The Netherlands has sent a team of 241 athletes to the Olympic Games in Rio which kick off later this week. In total the Netherlands will be represented in 21 of the 28 disciplines at the games, well up on the London squad who returned with 20 medals, including six golds. So it be medals galore for the Netherlands this year?  Here are some sportsmen and woman who stand a more than fair chance of bringing home the gold, silver or bronze. 1 Athletics Dafne Schippers is, of course, among the favourites for the 100m and 200m sprints. Will she repeat her performance at last year’s world championships – silver and gold respectively - or will she do even better? The Dutch women also took the 4x100m relay title at the European championships in Amsterdam, so they too could be in for a prize. In other athletics events, Hassan Sifan is considered to be a contender in the 1,500m while Anouk Vetter and Nadine Broersen have both made names for themselves in the heptathlon. 2  Swimming Ranomi Kromowidjojo, Femke Heemskerk, Sharon van Rouwendaal and Inge Dekker have proved themselves over and over in the swimming events and are sure to make their way to the podium to pick up a medal in Rio, either for the individual or the team events. For the 10k open water race, 2015 world championship silver medallist Ferry Weertman is the one to watch. 3 Water polo The Dutch water polo team, good for gold in Beijing, may repeat that surprise performance. 4 Sailing Marit Boumeester (Womens’ laser) and Dorian van Rijsselberghe (windsurfing) are both Olympic medal winners and are expected to do well. The Dutch rowing team won three bronze medals during the last world championships in Aiguebelette and could do equally well, or better, in Rio. 5 Judo Henk Grol and Edith Bosch are among the best judo contenders, both having gained a bronze medal in London. Kim Pollling took gold at the 2014 European judo championships. 6 Gymnastics Epke Zonderland and Yuri van Gelder are the Dutch hopefuls for the men’s gymnastics events. The Wevers twins may make the difference for the women’s gymnastics team. 7 Cycling Tom Dumoulin was widely tipped as a gold medallist in the time trial event but after crashing out of the Tour de France, his participation is still uncertain. 8 Equestrianism Reigning European and world champion show jumper Jeroen Dubbelman and his horse Zenith are definitely going for gold. Dubbelman is said to be focusing on a team gold as it’s the only medal that is missing from his collection. Hans Peter Minderhoud is tipped as a potential dressage medalist. 9 Hockey They did it in London and Beijing and they could very well do it again in Rio: the Dutch women’s hockey team is in with a chance. Their male counterparts – winners of the European Championships final in 2015 against Germany – will be meeting the Germans again early in the tournament. 10 Other events Other potential medal winners include Reinder Nummerdor and Christiaan Varenhorst for beach volleyball, Niek Kimman (BMX) and middleweight boxer Nouchka Fontijn. The complete list  More >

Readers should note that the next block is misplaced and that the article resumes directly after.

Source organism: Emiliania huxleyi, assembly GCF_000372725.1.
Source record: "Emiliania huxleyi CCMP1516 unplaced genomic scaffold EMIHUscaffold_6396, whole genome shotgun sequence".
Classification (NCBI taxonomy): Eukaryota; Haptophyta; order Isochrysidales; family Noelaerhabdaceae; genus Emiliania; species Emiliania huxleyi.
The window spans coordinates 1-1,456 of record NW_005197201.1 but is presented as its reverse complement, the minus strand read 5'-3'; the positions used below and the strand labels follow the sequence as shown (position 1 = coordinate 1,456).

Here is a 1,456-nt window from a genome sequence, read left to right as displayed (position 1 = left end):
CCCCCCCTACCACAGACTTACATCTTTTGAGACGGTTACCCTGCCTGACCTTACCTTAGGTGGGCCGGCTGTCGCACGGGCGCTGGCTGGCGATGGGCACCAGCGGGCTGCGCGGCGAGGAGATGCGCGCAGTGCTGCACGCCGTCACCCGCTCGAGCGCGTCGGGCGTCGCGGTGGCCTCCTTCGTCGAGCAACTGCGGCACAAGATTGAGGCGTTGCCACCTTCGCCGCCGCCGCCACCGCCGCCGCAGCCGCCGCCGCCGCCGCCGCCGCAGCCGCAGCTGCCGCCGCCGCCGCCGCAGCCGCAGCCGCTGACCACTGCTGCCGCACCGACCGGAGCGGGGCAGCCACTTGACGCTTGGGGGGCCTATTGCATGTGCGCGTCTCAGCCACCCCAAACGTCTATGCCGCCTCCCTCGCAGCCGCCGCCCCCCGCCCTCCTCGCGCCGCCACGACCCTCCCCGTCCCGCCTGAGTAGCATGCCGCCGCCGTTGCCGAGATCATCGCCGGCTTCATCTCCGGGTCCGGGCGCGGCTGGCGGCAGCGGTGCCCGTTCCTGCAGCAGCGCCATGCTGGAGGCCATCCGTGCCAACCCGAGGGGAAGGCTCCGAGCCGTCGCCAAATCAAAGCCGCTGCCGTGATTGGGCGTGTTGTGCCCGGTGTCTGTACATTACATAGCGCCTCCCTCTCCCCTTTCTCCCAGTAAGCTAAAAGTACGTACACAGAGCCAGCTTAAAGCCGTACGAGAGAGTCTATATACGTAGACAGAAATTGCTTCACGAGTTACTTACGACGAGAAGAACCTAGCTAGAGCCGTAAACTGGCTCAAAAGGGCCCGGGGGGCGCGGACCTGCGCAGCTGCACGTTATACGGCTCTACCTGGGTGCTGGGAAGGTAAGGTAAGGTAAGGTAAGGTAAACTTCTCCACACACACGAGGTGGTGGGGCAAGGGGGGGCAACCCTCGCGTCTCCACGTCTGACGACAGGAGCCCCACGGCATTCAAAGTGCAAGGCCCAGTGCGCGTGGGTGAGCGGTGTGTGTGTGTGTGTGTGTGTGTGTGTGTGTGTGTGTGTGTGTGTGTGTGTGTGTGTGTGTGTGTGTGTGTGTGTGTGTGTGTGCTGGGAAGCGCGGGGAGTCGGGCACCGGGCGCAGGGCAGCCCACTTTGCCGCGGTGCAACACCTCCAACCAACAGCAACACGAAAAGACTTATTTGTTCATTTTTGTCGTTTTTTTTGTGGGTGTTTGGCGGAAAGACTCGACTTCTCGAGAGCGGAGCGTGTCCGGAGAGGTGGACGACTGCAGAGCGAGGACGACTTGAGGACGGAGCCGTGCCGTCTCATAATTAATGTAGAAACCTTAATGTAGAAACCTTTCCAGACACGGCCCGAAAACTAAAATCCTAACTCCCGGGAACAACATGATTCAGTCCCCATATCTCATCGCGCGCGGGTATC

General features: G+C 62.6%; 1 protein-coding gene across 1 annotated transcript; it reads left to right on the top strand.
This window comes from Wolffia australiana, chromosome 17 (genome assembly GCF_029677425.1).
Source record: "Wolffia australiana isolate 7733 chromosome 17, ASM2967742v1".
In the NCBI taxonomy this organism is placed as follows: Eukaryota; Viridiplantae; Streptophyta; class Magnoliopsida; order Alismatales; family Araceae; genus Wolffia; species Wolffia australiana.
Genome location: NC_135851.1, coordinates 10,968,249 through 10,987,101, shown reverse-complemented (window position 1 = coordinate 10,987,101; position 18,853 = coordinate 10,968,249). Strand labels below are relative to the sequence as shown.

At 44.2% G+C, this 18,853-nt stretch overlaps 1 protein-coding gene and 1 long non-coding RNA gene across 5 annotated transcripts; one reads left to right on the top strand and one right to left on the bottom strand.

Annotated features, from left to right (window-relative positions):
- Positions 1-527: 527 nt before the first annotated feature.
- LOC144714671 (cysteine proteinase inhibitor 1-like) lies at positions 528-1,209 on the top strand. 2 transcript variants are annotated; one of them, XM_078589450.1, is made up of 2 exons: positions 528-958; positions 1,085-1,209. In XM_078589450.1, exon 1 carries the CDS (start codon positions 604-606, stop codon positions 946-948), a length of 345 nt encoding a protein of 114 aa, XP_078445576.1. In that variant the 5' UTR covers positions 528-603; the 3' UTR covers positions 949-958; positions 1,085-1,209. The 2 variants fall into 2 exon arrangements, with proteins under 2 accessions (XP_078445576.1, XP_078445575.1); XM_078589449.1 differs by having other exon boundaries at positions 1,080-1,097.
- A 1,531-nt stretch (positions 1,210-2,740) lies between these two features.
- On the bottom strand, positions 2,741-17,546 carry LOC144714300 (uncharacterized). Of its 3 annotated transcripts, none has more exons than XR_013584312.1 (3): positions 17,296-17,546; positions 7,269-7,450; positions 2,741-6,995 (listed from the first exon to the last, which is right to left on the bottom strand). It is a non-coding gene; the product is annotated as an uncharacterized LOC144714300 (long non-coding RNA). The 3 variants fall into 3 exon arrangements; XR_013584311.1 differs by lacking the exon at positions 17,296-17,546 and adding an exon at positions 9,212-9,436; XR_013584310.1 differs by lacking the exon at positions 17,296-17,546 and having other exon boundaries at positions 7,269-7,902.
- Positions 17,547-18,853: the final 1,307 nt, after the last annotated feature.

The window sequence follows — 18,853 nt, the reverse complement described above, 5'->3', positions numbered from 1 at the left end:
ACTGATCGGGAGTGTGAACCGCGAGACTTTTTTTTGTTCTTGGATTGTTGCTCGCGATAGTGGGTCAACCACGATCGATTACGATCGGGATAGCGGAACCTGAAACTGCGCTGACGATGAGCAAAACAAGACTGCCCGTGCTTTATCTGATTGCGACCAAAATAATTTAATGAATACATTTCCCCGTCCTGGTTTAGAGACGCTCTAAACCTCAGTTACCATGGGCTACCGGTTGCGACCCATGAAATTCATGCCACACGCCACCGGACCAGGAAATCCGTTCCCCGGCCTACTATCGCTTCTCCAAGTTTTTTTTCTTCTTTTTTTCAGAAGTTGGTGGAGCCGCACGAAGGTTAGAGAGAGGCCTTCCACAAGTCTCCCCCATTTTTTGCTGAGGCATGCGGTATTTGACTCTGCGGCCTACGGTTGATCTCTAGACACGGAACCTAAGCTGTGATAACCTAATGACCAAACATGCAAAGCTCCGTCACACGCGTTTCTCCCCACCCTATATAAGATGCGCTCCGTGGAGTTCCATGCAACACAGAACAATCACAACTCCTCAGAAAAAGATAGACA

10 great things to do in August